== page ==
Managing editor Keith Gallasch explains Real Time’s reviewing priorities: “Our focus is on innovation, especially Australian eg composers/groups that experiment formally but also with inventive approaches to site/media, cross artform experimentation etc. We have a strong interest in music theatre and progressive opera. The music/sound art divide is constantly addressed. We review sound art performances all over Australia, festivals like Liquid Architecture and we interview artists. We attempt to give music and sound art roughly equivalent space.”
RealTime has six music writer-critics: two in Sydney, one each in Melbourne, Adelaide, Brisbane and Perth. They also write about sound art but are supplemented on occasion by sound art writers (two both in Sydney and Brisbane and one each in Adelaide and Melbourne). Music reviews are 750 or 1,000 words, but festival reviews and interviews often run longer, to 1,250-1,500 words. Features on music and sound art features are allocated 3,000-4,000 words per edition. Each August there is a focus on education in the arts with a survey article written by a leading commentator.
RealTime adopts in many ways a unique approach to criticism. At the International Music Critics’ Symposium, Brisbane 2004, one of its principal writers on multi-disciplinary artworks, Gail Priest, described RealTime’s approach as one of ‘sustained criticism’, in which reviewing seeks to be constructive, artist-supportive and interpretational in nature. Its critics frequently write from the perspective of personal knowledge and experience in the same field in which the artist works.
Gallasch comments that a major problem in Australia is the lack of younger people entering reviewing: “We are acutely aware of a shortage of emerging reviewers. The only way music reviewing will develop in Australia is through mentorship, exposure and payment! To date there’s been a fantasy that new reviewers will just turn up and a lot of grouchiness when they don’t!” To address this problem, Realtime has started a mentoring program in Sydney and plans to follow this with another in Melbourne, in partnership with Aphids and the Myer Foundation.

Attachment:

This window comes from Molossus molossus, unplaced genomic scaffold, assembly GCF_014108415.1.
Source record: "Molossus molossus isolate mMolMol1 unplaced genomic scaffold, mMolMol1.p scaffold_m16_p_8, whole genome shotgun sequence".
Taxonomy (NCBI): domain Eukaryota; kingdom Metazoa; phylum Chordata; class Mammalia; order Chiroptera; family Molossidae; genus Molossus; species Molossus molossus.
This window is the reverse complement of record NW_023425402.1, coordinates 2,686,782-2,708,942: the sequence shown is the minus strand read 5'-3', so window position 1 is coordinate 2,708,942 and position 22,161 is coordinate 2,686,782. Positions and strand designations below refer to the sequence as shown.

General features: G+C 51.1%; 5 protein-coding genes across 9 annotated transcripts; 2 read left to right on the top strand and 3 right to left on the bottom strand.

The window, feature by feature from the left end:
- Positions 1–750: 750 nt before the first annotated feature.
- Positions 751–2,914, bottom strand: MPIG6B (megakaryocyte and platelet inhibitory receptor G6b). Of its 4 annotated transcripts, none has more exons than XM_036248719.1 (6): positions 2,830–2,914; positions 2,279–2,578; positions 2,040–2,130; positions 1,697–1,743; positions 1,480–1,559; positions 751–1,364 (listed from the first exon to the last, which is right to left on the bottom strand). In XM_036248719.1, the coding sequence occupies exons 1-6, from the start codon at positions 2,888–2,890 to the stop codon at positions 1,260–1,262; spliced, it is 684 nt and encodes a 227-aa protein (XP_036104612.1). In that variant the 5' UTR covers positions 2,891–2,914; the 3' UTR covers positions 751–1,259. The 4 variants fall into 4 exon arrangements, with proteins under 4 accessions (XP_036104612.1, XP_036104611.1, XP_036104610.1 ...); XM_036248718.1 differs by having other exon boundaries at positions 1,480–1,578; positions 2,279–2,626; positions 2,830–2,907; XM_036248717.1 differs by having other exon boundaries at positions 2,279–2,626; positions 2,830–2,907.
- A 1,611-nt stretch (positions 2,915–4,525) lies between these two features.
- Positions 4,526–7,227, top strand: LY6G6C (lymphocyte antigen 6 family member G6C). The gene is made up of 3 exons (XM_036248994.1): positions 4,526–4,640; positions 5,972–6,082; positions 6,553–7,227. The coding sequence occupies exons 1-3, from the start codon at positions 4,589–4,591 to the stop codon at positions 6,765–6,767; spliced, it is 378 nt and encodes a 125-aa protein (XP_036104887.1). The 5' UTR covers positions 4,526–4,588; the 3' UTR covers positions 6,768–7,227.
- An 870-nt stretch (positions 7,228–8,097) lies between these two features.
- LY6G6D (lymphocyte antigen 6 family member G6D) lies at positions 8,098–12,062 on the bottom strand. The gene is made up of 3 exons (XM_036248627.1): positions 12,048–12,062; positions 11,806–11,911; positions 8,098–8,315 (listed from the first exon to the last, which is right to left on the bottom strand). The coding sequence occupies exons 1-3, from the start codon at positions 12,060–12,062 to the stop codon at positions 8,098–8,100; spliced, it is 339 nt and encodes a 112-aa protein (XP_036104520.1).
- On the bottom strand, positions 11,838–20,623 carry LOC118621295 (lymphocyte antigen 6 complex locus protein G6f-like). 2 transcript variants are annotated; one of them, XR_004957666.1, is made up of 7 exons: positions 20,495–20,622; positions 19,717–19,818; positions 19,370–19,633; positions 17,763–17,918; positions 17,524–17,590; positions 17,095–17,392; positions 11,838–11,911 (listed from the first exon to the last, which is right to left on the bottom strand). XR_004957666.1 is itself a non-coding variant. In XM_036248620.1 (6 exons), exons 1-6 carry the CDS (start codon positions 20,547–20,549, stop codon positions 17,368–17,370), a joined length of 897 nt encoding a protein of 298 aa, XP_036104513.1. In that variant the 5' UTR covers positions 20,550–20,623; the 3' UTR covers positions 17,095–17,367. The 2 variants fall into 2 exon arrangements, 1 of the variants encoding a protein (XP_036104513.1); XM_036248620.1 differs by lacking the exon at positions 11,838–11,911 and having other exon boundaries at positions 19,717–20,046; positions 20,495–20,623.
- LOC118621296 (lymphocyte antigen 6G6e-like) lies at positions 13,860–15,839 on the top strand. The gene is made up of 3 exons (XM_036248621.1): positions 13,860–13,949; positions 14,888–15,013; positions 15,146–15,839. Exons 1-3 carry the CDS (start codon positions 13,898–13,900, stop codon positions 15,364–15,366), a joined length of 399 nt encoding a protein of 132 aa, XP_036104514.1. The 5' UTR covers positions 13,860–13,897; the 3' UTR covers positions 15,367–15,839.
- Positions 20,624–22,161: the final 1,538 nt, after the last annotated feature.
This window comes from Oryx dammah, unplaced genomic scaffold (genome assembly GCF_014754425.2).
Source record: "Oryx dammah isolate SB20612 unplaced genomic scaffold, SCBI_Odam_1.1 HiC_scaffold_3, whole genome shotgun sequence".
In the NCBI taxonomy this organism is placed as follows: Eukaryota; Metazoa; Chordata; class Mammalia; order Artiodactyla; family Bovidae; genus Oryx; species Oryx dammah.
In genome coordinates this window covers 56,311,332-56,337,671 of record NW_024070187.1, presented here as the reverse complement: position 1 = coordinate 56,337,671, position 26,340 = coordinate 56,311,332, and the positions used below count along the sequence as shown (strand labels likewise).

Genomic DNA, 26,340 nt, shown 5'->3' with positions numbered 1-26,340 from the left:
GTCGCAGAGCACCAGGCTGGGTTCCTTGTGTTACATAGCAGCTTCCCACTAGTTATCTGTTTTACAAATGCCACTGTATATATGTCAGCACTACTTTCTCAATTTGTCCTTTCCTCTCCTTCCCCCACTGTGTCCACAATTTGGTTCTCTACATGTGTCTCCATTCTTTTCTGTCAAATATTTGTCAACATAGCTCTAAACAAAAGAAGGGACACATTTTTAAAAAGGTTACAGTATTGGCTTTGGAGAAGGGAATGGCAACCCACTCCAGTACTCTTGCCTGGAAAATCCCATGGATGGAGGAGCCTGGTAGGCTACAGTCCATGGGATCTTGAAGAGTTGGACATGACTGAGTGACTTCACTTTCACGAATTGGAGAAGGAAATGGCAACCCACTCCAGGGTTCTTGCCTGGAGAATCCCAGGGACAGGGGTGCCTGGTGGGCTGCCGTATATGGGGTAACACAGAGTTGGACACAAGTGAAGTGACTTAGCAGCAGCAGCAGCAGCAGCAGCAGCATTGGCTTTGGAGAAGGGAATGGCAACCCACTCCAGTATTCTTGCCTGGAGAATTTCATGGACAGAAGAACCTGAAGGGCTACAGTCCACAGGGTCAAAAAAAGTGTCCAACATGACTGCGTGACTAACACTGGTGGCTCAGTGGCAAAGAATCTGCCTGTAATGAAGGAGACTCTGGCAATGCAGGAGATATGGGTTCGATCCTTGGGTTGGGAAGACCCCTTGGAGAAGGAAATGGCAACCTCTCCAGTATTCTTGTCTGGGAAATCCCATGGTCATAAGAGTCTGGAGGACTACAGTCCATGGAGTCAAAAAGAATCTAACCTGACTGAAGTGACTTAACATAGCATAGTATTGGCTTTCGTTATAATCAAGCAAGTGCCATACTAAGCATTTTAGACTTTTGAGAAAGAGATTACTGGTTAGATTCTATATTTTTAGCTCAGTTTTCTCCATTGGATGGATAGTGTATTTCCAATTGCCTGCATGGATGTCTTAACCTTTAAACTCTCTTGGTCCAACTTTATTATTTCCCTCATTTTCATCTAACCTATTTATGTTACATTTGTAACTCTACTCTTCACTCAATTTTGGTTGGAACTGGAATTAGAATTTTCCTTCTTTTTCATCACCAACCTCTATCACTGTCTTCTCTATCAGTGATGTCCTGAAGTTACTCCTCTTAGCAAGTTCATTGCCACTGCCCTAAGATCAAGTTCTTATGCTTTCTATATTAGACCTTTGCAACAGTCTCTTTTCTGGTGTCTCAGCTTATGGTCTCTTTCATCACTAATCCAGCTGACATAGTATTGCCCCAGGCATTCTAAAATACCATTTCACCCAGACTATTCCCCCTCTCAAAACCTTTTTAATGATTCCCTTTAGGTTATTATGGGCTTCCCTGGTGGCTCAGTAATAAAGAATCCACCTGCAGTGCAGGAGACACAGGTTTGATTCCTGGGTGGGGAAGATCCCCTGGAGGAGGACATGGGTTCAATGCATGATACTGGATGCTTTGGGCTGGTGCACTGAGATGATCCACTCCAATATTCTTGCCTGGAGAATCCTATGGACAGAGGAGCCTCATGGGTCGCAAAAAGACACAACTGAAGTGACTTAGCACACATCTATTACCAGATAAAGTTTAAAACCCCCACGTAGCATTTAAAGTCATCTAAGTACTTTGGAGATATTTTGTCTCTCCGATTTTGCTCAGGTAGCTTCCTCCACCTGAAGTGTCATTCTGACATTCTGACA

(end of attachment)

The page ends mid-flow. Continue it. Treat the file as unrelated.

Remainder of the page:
The Adelaide Review (SA) is free fortnightly newspaper that addresses the political life and culture relating to Adelaide and South Australia. For its small size, it carries a proportionately large arts review section. Following the paper’s founding in 1979 and under the editorship of Christopher Pearson, its arts review section expanded to become a major focus of the paper. The Adelaide Review has undergone many changes since Spanish media proprietor Javier Moll acquired it in 2002. It continues to run a large ‘Arts & Entertainment’ section with reviews and arts stories across the main sectors. Lachlan Colquhoun became editor in chief in 2007. Music writers are Graham Strahle and Michael Morley.
The Subiaco Post (WA) is a community paper in Perth that has a comprehensive reviewing section covering opera, ballet, movies and theatre. Its arts writer and editoor is Sarah McNeil.
The term ‘street press’ refers loosely to free tabloid publications devoted to contemporary, rock and popular music. Reviewing takes a prominent role in their pages, and many have large fleets of reviewers – far larger indeed than any of the mainstream press. Typically, street press publications pride themselves on their independence and their role as active contributors to the culture of contemporary music in their local community.
As in the main press, reviewers in the street press are mainly freelancers, although staff writers may also contribute reviews. Freelancers are not usually paid, but they get to keep the discs they review or are given complimentary admission to gigs.